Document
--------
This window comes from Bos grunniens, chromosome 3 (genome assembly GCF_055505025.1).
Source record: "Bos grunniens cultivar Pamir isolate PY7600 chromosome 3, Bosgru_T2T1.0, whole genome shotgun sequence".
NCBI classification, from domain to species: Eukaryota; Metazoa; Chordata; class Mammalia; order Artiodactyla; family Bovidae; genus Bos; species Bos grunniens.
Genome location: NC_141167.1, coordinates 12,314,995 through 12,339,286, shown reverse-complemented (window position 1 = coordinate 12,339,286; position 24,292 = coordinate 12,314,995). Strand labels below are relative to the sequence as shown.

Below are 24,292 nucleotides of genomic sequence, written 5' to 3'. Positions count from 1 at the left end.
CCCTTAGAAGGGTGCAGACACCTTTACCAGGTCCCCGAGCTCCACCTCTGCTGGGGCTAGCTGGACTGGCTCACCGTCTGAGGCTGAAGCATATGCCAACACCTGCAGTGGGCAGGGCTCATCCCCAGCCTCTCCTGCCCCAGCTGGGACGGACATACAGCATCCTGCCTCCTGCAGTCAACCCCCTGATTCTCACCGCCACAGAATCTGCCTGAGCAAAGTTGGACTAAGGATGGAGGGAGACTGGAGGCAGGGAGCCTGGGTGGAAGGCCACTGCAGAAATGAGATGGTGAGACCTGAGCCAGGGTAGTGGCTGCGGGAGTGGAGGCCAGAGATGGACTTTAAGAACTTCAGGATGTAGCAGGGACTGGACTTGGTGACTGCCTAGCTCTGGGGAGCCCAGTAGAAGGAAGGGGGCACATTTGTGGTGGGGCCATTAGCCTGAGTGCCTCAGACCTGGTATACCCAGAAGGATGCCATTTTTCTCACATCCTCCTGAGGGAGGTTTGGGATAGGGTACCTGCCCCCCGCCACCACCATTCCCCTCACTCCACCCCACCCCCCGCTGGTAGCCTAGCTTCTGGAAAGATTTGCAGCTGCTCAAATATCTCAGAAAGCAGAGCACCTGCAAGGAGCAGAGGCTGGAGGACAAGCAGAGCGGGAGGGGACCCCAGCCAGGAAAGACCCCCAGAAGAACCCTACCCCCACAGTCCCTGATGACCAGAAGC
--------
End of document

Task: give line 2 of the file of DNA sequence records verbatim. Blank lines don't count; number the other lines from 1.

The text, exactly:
Source record: "Bos grunniens cultivar Pamir isolate PY7600 chromosome 3, Bosgru_T2T1.0, whole genome shotgun sequence".